Vrdolyak lawyers: Indictment ‘deceptive, irrelevant and sinister’

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Former Alderman Edward Vrdolyak leaves the Dirksen U.S. Courthouse on Nov. 22, 2016. | Santiago Covarrubias/Sun-Times

Former Chicago Ald. Edward Vrdolyak leaves the Dirksen Federal Building last year. | Santiago Covarrubias/Sun-Times file photo

Santiago Covarrubias/Sun-Times

Attorneys for Edward Vrdolyak are asking a judge to remove several details contained in the former Chicago alderman’s 2016 federal indictment, arguing that they are “deceptive, irrelevant and sinister sounding allegations.”

In a motion to strike filed Friday afternoon, Vrdolyak’s lawyers argue that much of the indictment “will confuse the jury and prejudice Vrdolyak.”

A grand jury hit Vrdolyak last November with a 19-page indictment that outlined his alleged role in a scheme to pocket millions from Illinois’ $9.3 billion settlement with tobacco companies nearly two decades ago.

The indictment alleges Vrdolyak, known as “Fast Eddie,” was promised $65 million from that settlement even though he “did no work on the Tobacco Lawsuit.”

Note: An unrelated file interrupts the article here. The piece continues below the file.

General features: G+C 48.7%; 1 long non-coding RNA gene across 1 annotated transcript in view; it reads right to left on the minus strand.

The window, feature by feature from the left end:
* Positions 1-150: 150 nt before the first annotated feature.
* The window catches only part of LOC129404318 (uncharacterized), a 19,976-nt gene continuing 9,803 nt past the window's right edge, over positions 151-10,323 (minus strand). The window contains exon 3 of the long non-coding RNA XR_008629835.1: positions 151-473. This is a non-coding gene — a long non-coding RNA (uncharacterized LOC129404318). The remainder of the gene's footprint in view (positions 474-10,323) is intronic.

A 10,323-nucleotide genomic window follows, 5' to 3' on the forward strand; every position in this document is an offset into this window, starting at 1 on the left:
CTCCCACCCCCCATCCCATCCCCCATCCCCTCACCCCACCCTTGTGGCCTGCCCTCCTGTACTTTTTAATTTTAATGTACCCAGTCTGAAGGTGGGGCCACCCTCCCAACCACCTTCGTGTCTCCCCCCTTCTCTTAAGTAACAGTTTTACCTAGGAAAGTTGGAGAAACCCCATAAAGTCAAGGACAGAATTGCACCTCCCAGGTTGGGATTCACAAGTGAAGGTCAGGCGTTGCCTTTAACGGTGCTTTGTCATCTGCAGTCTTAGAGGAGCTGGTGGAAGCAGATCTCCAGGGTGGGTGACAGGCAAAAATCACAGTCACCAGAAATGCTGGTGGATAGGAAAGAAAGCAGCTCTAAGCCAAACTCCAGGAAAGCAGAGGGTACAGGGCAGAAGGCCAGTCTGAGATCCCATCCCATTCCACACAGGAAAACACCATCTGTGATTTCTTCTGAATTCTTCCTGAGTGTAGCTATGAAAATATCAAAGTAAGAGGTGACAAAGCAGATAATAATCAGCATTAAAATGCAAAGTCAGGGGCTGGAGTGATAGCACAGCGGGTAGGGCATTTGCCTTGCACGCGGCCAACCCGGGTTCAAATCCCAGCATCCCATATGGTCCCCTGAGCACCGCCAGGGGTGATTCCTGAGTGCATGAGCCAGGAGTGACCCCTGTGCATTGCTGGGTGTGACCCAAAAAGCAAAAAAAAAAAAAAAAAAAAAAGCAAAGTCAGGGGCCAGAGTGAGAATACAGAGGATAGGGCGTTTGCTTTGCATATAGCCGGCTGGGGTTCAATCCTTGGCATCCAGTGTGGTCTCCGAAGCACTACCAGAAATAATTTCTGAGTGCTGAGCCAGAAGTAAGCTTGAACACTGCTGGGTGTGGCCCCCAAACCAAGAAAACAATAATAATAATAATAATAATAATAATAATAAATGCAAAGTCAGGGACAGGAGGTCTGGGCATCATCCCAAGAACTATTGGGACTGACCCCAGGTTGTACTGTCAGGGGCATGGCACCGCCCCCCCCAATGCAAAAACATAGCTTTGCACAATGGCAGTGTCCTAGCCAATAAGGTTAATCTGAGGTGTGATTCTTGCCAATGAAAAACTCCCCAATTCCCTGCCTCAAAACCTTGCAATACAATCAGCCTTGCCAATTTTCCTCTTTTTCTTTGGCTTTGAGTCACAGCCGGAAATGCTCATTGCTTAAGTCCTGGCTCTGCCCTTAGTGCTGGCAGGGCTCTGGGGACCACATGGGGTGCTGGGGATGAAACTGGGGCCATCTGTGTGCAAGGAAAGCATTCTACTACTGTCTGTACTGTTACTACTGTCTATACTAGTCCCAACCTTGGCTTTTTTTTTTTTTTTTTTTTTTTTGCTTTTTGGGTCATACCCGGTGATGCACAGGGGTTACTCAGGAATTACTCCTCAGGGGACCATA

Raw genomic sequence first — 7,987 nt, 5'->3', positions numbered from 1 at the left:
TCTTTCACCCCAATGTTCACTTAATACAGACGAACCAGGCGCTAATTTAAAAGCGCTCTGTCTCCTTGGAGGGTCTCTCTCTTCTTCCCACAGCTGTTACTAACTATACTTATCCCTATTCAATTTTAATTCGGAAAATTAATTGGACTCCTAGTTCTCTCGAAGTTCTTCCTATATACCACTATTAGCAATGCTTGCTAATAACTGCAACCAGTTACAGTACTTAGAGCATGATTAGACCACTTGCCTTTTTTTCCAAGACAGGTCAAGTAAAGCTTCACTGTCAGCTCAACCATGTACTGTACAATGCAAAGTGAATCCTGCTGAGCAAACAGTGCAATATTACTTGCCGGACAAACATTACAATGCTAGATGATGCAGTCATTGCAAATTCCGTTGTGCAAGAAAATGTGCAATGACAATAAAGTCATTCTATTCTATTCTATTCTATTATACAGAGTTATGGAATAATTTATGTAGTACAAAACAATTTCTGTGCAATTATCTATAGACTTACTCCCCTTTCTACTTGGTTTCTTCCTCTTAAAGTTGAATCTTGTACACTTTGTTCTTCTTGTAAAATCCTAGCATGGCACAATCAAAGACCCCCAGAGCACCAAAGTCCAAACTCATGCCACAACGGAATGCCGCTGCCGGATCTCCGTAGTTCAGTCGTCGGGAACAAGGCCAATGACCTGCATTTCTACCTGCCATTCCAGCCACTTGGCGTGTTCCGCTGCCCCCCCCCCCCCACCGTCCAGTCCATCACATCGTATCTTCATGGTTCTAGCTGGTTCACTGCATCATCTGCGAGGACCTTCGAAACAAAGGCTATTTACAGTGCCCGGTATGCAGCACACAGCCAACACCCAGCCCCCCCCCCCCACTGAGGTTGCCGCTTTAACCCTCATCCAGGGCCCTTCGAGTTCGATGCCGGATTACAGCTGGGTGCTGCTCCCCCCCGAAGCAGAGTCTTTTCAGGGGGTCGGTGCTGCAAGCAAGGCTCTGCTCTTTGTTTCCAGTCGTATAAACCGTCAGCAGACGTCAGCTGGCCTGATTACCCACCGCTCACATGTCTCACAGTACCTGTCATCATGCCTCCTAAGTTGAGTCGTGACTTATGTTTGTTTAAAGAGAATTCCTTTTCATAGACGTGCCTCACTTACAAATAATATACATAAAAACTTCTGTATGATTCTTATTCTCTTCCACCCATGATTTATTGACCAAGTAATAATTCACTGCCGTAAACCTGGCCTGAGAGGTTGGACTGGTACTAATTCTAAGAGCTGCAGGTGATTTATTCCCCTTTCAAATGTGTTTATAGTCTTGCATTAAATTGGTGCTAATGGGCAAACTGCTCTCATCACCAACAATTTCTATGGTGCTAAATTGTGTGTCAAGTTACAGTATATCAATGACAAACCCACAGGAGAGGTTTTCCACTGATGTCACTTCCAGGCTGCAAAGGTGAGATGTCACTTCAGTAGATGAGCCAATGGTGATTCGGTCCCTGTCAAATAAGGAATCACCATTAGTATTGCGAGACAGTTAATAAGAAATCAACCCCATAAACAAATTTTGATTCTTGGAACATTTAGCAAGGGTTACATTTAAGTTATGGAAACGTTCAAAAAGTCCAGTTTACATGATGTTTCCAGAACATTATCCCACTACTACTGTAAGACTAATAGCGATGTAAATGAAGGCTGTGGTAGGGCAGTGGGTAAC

It’s not clear how much money Vrdolyak made from the settlement, but federal prosecutors told a judge in 2010 that Vrdolyak “has a guaranteed income stream of $260,000 per year . . . until 2023 from tobacco-related litigation.”

The indictment charged Vrdolyak with impeding the IRS and tax evasion. He faces a maximum of eight years in prison for allegedly trying to help his co-defendant, Daniel Soso, dodge federal income taxes.

Vrdolyak’s attorneys are asking Judge Amy St. Eve to strike “All references to the Tobacco Lawsuit and to the Illinois Tobacco Litigation” along with language “charging secrecy and concealment” from the state, the attorney general and parties in the tobacco case.

His attorneys said prosecutors included those references to suggest Vrdolyak was guilty of something, even if he was not formally charged.

“There is no other reason for the Government to include these allegations except to insinuate that Vrdolyak must have been doing something wrong, though something that is not charged as a crime in the Indictment,” his attorneys wrote.

“Simply put, none of the allegations in the superseding Indictment under the headings ‘The Tobacco Lawsuit” or “Soso’s and Vrdolyak’s Secret Receipt of Fees from the Tobacco Lawsuit’ relate to the essential elements of either tax offense charged herein,” the motion reds. “The Government includes them only to prejudice Vrdolyak.”

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